After his great work on PRINCE OF PERSIA at MPC, Stephane Ceretti joined the team of Method Studios. He oversaw the shooting of the second unit for CAPTAIN AMERICA. Working with the VFX legend John Dykstra, Stephen talks about his work as supervisor on X-MEN FIRST CLASS.
How was your collaboration with director Matthew Vaughn?
Initially, as I joined the project in post, I had very little interaction with him. Especially since the movie was still shooting when I was in LA for a few weeks and I was spending most of my time in the office catching up with the movie and preparing the London office. Visual effects designer John Dykstra was the main contact point with Matthew. Then as the project was getting close to finishing, Matthew came back to London and our Soho based offices became the hub for reviews in 2K and with the studios using cineSync. I could then spend a bit more time with him, and get to know him better. I was showing him the shots for final approval projected in 2K and was communicating the notes back to LA, which were discussed with John in cineSync.
What was his approach about visual effects?
Matthew is very much looking at what VFX can do to help tell the story. He does not use VFX just as an aesthetic device: it needs to serve a purpose, which makes it all the more interesting for us. He always questioned shots in terms of where they were in the cut, is this animation working in the context, what can we do to this shot to make it more exciting yet meaningful… He also had a complete trust in John Dykstra, who wouldn’t ? I really think that made everything much more simple. With the kind of schedule we had to complete the movie and the number of shots involved and their complexity, you must have this trust. The shots are coming together sometimes very late in the process and a director must trust his supervisor that everything will work in the end. John and Matthew were on the same wavelength and the bond that John created with him on the movie from the beginning made everything much more efficient at the end.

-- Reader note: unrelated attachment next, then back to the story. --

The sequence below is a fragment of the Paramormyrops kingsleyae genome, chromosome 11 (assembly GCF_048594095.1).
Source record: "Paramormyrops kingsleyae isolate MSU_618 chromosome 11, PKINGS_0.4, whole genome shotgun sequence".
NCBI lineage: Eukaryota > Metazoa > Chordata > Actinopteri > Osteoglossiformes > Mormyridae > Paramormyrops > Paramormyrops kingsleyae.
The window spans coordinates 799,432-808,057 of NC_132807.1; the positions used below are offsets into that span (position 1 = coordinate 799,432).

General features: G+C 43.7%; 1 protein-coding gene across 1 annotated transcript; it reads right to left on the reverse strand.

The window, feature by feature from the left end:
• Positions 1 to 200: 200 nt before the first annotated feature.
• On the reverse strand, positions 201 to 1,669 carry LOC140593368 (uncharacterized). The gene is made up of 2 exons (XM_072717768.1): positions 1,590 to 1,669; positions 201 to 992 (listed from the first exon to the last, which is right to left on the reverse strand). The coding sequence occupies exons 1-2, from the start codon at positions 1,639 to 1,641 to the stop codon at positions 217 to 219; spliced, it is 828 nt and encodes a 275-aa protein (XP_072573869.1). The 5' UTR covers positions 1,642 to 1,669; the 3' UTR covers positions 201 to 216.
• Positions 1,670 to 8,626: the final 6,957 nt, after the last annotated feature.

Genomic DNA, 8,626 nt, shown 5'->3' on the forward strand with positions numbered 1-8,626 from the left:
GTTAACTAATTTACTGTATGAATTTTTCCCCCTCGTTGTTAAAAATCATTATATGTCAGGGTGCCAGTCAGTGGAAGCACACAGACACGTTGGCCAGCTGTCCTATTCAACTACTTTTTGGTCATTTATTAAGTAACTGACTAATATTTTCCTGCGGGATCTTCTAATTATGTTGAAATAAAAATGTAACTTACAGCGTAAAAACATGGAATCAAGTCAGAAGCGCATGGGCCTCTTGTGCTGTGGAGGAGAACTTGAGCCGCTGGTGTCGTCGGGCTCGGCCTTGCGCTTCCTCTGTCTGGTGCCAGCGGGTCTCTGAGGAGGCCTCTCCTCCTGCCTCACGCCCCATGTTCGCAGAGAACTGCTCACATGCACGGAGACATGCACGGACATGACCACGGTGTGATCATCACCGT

How did you get involved on this film?
I was 2nd Unit VFX supervisor on CAPTAIN AMERICA from April to December last year, and was only supposed to do the shoot which took place in the UK where I am based, as they were going back to LA for the post. In November, X-MEN was looking for an additional supervisor as they were about to move to post. I knew Denise Davis, the VFX producer, and she knew I was available so we got in touch. I met John and we discussed what he expected from me, and I told him that the first movie I worked on was under his supervision (BATMAN & ROBIN done at BUF in Paris where I started in 1996). Looked like we had a few stories to share! X-MEN was also shooting in London (and most of the time next to us!) … And they were supposed to stay in Soho for the post so it was ideal to jump onto that show once Cap’s shoot ended. I always liked the X-MEN universe (in fact the all Marvel Universe) and it felt natural to move from CAPTAIN AMERICA to a group of mutants! I am VFX supervisor for Method Studios in London but my agreement with them allowed me to be loaned out to Marvel and Fox on these productions. Method Studios London got involved on the show doing 23 comp shots during Havoc’s montage training sequence and in the Club where Erik and Charles meet Angel for the first time. These were supervised by Sean Danischevsky.
Can you tell us about your collaboration with a VFX legend like John Dykstra?